The objective of the study was to evaluate the dry matter production, intake and the nutritive value of Indigofera species. The dry matter yield, leaf:stem ratio, chemical composition, voluntary intake and digestibility of Indigofera species were determined. The leaves as well as the leaves and stems (<3mm) of five different Indigofera species (I. amorphoides, I. cryptantha, I. costata, I. viciodes and I. arrecta) were harvested. There was a greater total dry matter yield during autumn 2004 from I. amorphoides. However, no significant differences were obtained between all the species over the seasons. There were significant differences between all the species in autumn with a lower proportion of leaves than in spring, except for I. arrecta, which had the same leaf: stem ratio in both seasons. During spring, I. amorphoides and I. cryptantha generally had a higher proportion of leaf material than other species. There were significant differences between all the species for the leaves as well as leaves and stems (<3mm) as a result of advancing maturity and decrease in leaf: stem ratio with respect to ash, crude protein (CP), neutral detergent fibre (NDF) concentration and in vitro digestibility of organic matter (IVDOM). Despite a decrease in leaf: stem ratio, all the species had an adequate CP concentration for optimal animal production. All the minerals (macro and micro elements) found in this study, in both years, will satisfy the nutrient requirements of sheep. However, all mineral elements in this study appeared to decrease with ageing of the plants and decline in leaf: stem ratio, except for Mn concentration, which increased with ageing of the plants. Lucerne, which was used during the intake study as a control, had a significantly higher organic matter intake (OMI) and digestible organic matter intake (DOMI) than Indigofera species and Leucaena leucocephala. However, there were no significant differences between Indigofera species and L. leucocephala. Intake levels in this study for L. leucocephala and Indigofera species would be insufficient for maintenance requirements of grazing sheep. The relatively lower IVDOM for Indigofera species and L. leucocephala compared to that of lucerne was because of a higher NDF concentration. Despite the relatively high NDF concentration, Indigofera species appeared to be a good fodder because of its high CP and Ca, P, Mg, Cu, Zn and Mn concentrations.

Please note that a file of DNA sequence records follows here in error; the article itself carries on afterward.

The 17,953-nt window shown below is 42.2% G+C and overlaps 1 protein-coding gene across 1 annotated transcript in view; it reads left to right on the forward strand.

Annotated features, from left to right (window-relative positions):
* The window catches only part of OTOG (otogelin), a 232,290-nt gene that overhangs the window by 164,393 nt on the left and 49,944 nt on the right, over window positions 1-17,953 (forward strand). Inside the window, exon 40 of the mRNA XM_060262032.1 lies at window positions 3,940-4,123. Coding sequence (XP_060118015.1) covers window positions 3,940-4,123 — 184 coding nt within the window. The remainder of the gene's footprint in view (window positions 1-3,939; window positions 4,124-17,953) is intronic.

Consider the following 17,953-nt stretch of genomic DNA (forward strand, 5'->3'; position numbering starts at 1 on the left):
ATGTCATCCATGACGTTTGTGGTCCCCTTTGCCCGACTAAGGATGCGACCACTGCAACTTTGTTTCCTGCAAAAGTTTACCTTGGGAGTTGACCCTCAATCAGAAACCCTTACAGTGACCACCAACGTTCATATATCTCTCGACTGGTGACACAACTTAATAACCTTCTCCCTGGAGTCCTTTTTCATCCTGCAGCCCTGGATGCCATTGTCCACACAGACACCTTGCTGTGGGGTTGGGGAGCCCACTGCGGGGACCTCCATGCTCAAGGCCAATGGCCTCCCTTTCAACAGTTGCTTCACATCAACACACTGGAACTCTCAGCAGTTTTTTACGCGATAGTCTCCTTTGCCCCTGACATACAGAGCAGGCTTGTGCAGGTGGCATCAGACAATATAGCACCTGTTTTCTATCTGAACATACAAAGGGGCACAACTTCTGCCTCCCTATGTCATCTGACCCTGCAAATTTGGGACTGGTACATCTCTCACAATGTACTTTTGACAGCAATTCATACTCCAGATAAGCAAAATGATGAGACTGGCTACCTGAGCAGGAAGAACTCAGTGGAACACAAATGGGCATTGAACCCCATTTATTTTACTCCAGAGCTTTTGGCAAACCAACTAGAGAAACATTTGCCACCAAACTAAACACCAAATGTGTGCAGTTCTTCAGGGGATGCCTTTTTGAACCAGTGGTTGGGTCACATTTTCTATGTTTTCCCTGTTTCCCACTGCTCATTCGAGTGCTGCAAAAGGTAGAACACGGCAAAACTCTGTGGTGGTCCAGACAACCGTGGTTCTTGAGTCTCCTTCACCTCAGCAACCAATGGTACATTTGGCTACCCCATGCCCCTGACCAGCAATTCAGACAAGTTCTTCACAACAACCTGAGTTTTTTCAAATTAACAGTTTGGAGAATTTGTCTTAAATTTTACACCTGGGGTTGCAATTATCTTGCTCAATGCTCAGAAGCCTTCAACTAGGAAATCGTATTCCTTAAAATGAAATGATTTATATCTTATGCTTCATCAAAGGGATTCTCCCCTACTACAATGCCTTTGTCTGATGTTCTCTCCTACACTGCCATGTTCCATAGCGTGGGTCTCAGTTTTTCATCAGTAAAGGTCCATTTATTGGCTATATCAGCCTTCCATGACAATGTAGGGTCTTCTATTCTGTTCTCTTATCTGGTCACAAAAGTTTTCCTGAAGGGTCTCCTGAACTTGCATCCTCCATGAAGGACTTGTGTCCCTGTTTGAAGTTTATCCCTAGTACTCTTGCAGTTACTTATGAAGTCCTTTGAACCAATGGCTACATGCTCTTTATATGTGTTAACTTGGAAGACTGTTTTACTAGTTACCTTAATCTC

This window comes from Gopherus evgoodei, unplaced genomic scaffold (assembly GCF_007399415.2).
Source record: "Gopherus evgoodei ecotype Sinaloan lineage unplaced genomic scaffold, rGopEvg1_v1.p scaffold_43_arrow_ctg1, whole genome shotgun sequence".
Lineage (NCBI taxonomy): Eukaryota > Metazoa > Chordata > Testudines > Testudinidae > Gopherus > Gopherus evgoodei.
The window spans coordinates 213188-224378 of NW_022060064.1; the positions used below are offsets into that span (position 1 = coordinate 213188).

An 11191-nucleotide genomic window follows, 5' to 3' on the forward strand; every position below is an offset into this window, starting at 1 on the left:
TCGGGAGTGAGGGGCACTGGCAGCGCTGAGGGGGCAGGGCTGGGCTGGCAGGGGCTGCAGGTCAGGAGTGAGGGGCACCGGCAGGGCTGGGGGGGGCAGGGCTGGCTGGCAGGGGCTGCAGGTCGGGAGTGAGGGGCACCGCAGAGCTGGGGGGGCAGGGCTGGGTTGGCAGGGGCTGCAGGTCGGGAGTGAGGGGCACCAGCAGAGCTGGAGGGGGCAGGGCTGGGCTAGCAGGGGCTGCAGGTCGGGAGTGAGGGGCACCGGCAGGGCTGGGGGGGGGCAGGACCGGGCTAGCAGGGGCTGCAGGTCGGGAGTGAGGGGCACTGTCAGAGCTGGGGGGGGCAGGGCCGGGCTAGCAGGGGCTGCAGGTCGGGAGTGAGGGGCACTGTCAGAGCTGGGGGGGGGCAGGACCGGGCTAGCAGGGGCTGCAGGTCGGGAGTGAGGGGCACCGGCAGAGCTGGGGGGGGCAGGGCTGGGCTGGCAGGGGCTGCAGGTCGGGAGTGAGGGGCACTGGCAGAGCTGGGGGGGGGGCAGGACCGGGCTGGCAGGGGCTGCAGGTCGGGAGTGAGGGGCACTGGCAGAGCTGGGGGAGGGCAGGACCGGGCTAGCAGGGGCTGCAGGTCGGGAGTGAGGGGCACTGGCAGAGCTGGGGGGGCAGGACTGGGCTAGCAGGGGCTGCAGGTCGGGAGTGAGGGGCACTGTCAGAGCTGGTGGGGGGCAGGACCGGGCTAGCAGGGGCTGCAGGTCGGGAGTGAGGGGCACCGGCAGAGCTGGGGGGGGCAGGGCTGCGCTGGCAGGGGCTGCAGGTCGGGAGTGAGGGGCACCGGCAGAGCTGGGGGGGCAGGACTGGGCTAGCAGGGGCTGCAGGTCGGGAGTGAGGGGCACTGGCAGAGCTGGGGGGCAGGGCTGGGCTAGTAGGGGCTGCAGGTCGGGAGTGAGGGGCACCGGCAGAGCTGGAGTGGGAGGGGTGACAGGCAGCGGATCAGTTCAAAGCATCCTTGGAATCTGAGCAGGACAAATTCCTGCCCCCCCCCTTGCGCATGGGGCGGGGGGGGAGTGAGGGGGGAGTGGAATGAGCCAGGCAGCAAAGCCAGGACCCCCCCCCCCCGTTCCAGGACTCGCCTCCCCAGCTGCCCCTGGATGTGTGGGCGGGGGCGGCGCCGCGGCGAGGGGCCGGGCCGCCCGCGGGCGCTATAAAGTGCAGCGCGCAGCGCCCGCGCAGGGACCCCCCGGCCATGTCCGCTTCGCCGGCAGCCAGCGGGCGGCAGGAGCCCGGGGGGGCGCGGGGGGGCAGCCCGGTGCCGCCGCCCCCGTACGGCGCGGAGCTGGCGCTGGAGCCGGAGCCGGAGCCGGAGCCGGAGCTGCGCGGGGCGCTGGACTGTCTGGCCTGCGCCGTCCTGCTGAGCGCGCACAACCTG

Dissertation (M Inst Agrar ( Animal Production))--University of Pretoria, 2007.